As millions of Americans still struggle with pandemic-induced joblessness, financial instability and food insecurity, the executive director of the Meals on Wheels chapter of Orange, Texas decided to write an editorial.
Karen Y Stevens, the author of the editorial, assured readers of The Orange Reader that while she did believe that dinosaurs existed, she did not adhere to the idea that they walked the Earth long before humans.
"I believe that Dinosaurs walked this earth but not 140 million years ago like scientists claim," she wrote.
Ms Stevens then went on to offer an unintentional critique of the Texan public school system, revealing that a 2010 University of Texas/Texas Tribune poll found that one third of people in the state also believed, like she, that dinosaurs and humans coexisted.
"I recently watched a video on dinosaurs, and a school teacher of Science was the one sharing the facts," Ms Stevens wrote. "But this Science teacher got it right. He stated that dinosaurs waked (sic) the earth with man. How else would they know what pictures to draw on cave walls that look exactly like dinosaurs? They have found drawings of Woolly Mammoths, Triceratops and men, drawn together fighting."
While it is correct that humans and woolly mammoths existed at the same time, it is important to note that mammoths were not dinosaurs, and that they existed in the Upper Paleolithic period, about 30,000 to 40,000 years ago. Dinosaurs died out approximately 65 million years ago.
Ms Stevens' claim that early humans drew pictures of triceratops on cave walls is a common Creationist talking point. It was debunked in Smithsonian Magazine as modern viewers experiencing pareidolia, the human tendency to attribute meaning to shapes whether or not that meaning was intended. Pareidolia is why we sometimes see recognisable shapes in clouds, figures in the stars, and Jesus in pieces of burnt toast.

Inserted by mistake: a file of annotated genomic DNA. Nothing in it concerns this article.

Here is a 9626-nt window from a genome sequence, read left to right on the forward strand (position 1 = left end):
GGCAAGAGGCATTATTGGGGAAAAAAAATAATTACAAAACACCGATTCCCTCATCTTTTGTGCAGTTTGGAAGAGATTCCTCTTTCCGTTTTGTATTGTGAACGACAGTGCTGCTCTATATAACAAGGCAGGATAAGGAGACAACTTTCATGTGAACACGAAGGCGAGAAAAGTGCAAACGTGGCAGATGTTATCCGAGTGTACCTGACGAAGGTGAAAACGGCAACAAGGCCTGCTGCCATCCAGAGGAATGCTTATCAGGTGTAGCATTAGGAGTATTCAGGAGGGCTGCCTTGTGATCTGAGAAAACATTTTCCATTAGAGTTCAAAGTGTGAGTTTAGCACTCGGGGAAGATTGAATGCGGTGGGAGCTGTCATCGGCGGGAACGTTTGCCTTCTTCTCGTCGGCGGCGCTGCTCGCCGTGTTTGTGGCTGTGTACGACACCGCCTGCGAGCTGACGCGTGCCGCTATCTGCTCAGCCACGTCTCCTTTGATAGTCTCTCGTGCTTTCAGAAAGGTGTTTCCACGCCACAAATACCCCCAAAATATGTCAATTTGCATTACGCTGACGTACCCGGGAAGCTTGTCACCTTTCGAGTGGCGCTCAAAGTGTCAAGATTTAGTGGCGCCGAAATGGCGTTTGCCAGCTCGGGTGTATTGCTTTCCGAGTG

She went on to argue that portrayals of dragons on the ancient Babylonian Ishtar Gate from 600 BC suggest they were inspired by dinosaurs.
"The animals appear in alternating rows with lions, fierce bulls, and curious long-necked dragons (Sirrush)," Ms Stevens writes. "The lions and bulls would have been present at that time in the Middle East, but on what creature did the ancient Babylonians model the dragon?"
Anthropologists believe that humans imagined dragons based on our learned fear of snakes and other large, venomous reptiles.
Perhaps more confounding than Ms Stevens' beliefs that humans and dinosaurs roamed the Earth at the same time is why the newspaper allowed the op-ed to run unchallenged.
Hemant Mehta, an atheist activist and author, wrote an essay in The Friendly Atheist critiquing the piece, and questioned why no one pushed back on the editorial and its numerous incorrect claims.
"No one at the newspaper did it. No one in Stevens' life did it. She's just extremely confident about her ignorance and no one seems to have the heart to tell her she's an idiot. It's sad, really," he wrote.
For readers curious about Ms Steven's further beliefs regarding dinosaurs, an editorial note informs that her op-ed is only the first in a series of two.
She said her next instalment would deal with "Job, and how God tells Job to behold these mighty creatures. How could Job behold these mighty creatures if Job had not seen them? We will also talk about why this is important in the Christian realm."
Join our new commenting forum
Join thought-provoking conversations, follow other Independent readers and see their replies